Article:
Kyle Williams: For me, the area that I'm most pleased with is the Trojans special teams. They've been the most consistent area for the Trojans this season. They haven't returned a kickoff or a punt for a touchdown, but they have been giving the offense manageable field position each week. The field goal block team has been the biggest standout, having blocked three field goals and one extra point. Matt Kalil has forced opposing kickers to change the angle and elevation of their kicks, creating a better chance for kicks to come up short.
What area of the team should Trojans fans be most disappointed about?
Paskwietz: After what we saw from the secondary in spring ball and offseason workouts, I expected to see better play translated to the field. So far, that hasn't been the case. The Trojans have faced some solid quarterbacks, but nothing like the signal-callers who await on the schedule, so the coverage and tackling need to improve in a hurry.
Bisheff: Duh! Is there anyone who thinks the defense isn't in need of the biggest improvement? Monte Kiffin and Ed Orgeron keep promising it will get better, but the results aren't showing up on the field. I think the defensive line, in particular, hasn't come up with the consistent big plays we were expecting. Everyone knew there were holes at linebacker and in the secondary. But the pass rush was supposed to be noticeably improved, and so far it hasn't been.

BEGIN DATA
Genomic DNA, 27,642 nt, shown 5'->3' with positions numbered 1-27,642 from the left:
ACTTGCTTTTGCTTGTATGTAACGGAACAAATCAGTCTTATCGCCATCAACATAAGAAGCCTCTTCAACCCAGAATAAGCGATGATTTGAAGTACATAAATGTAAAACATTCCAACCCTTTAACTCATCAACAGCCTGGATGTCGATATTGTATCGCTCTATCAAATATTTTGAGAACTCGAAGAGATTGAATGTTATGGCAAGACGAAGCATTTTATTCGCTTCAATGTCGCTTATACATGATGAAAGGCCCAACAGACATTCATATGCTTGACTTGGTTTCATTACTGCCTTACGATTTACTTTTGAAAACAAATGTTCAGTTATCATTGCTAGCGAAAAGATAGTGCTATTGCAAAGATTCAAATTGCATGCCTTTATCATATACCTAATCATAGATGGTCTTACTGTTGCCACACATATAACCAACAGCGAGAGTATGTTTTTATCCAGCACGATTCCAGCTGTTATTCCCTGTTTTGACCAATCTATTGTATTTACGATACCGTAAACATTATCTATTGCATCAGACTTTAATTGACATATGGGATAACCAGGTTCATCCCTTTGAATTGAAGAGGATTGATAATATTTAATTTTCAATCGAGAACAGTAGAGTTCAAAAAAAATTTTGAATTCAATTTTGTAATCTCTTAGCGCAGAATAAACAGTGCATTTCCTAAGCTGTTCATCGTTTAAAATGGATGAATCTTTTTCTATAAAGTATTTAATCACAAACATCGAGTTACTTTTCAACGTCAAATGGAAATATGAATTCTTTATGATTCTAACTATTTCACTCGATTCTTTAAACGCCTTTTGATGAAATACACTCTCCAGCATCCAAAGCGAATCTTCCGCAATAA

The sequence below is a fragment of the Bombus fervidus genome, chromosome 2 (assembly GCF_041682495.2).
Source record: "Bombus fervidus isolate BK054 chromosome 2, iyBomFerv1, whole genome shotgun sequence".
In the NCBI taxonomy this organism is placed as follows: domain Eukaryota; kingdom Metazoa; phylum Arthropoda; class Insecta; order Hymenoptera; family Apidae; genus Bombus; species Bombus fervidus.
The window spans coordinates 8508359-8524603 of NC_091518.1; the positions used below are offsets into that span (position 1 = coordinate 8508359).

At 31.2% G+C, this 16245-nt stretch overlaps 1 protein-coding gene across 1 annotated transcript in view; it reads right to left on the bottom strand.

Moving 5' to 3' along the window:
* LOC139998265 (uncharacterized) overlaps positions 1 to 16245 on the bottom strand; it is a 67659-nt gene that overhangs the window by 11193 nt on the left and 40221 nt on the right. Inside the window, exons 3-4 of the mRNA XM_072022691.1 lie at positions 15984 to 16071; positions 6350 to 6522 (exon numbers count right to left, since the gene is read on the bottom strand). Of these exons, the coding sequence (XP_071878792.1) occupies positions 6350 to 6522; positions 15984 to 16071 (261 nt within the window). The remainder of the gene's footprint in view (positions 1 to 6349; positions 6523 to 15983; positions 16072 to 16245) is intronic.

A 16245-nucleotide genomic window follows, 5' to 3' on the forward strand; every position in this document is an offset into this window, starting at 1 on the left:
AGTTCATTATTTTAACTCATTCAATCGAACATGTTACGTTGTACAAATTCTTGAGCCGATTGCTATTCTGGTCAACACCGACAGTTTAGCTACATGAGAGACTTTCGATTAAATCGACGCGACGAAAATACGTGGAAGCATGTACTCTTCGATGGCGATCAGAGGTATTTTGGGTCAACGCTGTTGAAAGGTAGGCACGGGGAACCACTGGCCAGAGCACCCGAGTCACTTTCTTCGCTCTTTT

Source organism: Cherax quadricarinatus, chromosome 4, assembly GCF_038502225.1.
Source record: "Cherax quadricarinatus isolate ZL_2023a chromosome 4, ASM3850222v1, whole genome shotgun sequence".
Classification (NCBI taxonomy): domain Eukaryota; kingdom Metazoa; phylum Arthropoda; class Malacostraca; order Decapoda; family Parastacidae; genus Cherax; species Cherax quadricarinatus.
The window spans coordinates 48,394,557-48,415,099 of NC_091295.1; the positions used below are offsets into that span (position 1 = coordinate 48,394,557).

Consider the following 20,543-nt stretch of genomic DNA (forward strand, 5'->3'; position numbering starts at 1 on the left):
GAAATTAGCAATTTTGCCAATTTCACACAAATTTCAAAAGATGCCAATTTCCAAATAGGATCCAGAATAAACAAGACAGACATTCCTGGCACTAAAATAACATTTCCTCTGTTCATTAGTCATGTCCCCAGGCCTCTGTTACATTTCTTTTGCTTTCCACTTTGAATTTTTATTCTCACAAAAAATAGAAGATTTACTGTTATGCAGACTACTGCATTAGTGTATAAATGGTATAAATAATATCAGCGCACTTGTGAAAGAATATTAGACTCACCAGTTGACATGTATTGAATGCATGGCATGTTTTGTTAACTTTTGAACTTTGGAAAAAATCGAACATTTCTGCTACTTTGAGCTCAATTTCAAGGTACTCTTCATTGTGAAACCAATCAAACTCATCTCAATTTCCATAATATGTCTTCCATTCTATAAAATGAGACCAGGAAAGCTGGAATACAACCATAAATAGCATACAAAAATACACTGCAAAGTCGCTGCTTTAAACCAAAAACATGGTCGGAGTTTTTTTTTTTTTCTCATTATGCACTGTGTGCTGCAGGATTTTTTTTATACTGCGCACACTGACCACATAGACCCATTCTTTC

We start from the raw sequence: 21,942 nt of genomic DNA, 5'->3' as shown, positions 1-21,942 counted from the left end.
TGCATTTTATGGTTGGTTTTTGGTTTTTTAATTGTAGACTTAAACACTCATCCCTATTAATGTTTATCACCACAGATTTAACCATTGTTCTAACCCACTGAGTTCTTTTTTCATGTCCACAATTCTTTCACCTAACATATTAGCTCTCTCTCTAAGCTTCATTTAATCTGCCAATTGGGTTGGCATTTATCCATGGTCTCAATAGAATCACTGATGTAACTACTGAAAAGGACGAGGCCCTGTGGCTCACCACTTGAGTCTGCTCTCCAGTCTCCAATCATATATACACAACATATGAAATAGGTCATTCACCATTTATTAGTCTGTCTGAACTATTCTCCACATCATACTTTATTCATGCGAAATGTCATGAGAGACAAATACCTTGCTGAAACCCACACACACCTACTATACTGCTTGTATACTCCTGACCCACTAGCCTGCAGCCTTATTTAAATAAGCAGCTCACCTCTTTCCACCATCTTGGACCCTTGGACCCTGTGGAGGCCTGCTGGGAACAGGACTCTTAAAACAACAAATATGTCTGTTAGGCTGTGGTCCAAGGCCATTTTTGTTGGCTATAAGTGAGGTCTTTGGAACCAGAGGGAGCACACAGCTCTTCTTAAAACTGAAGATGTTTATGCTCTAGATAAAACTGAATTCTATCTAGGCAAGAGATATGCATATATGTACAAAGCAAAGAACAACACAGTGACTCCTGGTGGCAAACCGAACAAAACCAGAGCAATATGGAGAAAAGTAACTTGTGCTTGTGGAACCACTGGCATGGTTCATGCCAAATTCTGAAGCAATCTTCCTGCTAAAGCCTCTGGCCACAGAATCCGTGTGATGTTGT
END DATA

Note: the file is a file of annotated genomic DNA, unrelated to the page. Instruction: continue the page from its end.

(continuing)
Katz: The area of the team that needs the most improvement is the defense. The Trojans' defense, while better than last year, is still miles away from being good, especially against the pass. Too harsh? In the past two games, Monte Kiffin's defense has given up more than 40 points, and the biggest Pac-12 challenges have yet to come. Maybe it's talent, coaching, and/or scheme, but something is missing. While the offense has progressed, it's this side of the ball that is preventing the Trojans from being an elite team.
Williams: The area that needs the most improvement is finishing in the fourth quarter. The Trojans have done a good job starting fast this season, scoring 43 points on offense and only giving up 10 on defense in the first quarter. The fourth has been a different story. The offense has scored only 27 points while the defense has given up 43. The Trojans must finish games like they start them if they are to have any success with the remaining teams on their schedule.